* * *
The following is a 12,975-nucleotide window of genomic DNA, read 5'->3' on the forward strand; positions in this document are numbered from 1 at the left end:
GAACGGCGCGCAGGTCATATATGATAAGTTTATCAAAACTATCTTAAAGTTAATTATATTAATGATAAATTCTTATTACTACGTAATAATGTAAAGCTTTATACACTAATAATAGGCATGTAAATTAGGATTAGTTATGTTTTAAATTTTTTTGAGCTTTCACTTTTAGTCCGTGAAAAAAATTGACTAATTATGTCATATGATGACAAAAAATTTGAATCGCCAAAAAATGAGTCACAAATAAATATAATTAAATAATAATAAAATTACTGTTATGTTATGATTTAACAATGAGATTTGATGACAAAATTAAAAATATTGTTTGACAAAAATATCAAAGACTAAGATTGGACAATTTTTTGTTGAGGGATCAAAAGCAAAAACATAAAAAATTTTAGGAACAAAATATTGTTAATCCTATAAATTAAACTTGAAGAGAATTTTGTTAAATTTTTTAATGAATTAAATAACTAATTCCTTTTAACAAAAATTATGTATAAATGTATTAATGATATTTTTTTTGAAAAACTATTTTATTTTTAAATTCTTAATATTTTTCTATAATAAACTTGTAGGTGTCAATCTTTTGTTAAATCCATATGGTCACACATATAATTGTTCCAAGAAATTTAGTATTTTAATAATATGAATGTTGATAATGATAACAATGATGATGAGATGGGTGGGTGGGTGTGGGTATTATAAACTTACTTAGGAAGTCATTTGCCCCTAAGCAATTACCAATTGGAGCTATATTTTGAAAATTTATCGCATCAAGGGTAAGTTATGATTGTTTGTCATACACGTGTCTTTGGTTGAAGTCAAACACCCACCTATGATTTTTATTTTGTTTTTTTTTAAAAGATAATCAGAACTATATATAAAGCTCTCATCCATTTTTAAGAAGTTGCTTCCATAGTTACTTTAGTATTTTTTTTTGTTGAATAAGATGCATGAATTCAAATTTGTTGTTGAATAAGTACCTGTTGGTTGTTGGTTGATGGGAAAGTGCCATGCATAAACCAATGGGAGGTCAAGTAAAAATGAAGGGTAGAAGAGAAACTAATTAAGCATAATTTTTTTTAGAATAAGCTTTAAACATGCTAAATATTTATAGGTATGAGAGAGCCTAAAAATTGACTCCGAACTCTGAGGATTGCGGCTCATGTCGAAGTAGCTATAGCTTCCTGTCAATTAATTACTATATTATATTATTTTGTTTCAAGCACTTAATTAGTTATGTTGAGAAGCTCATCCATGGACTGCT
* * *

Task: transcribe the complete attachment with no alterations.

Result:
The following is a 12,975-nucleotide window of genomic DNA, read 5'->3' on the forward strand; positions in this document are numbered from 1 at the left end:
GAACGGCGCGCAGGTCATATATGATAAGTTTATCAAAACTATCTTAAAGTTAATTATATTAATGATAAATTCTTATTACTACGTAATAATGTAAAGCTTTATACACTAATAATAGGCATGTAAATTAGGATTAGTTATGTTTTAAATTTTTTTGAGCTTTCACTTTTAGTCCGTGAAAAAAATTGACTAATTATGTCATATGATGACAAAAAATTTGAATCGCCAAAAAATGAGTCACAAATAAATATAATTAAATAATAATAAAATTACTGTTATGTTATGATTTAACAATGAGATTTGATGACAAAATTAAAAATATTGTTTGACAAAAATATCAAAGACTAAGATTGGACAATTTTTTGTTGAGGGATCAAAAGCAAAAACATAAAAAATTTTAGGAACAAAATATTGTTAATCCTATAAATTAAACTTGAAGAGAATTTTGTTAAATTTTTTAATGAATTAAATAACTAATTCCTTTTAACAAAAATTATGTATAAATGTATTAATGATATTTTTTTTGAAAAACTATTTTATTTTTAAATTCTTAATATTTTTCTATAATAAACTTGTAGGTGTCAATCTTTTGTTAAATCCATATGGTCACACATATAATTGTTCCAAGAAATTTAGTATTTTAATAATATGAATGTTGATAATGATAACAATGATGATGAGATGGGTGGGTGGGTGTGGGTATTATAAACTTACTTAGGAAGTCATTTGCCCCTAAGCAATTACCAATTGGAGCTATATTTTGAAAATTTATCGCATCAAGGGTAAGTTATGATTGTTTGTCATACACGTGTCTTTGGTTGAAGTCAAACACCCACCTATGATTTTTATTTTGTTTTTTTTTAAAAGATAATCAGAACTATATATAAAGCTCTCATCCATTTTTAAGAAGTTGCTTCCATAGTTACTTTAGTATTTTTTTTTGTTGAATAAGATGCATGAATTCAAATTTGTTGTTGAATAAGTACCTGTTGGTTGTTGGTTGATGGGAAAGTGCCATGCATAAACCAATGGGAGGTCAAGTAAAAATGAAGGGTAGAAGAGAAACTAATTAAGCATAATTTTTTTTAGAATAAGCTTTAAACATGCTAAATATTTATAGGTATGAGAGAGCCTAAAAATTGACTCCGAACTCTGAGGATTGCGGCTCATGTCGAAGTAGCTATAGCTTCCTGTCAATTAATTACTATATTATATTATTTTGTTTCAAGCACTTAATTAGTTATGTTGAGAAGCTCATCCATGGACTGCT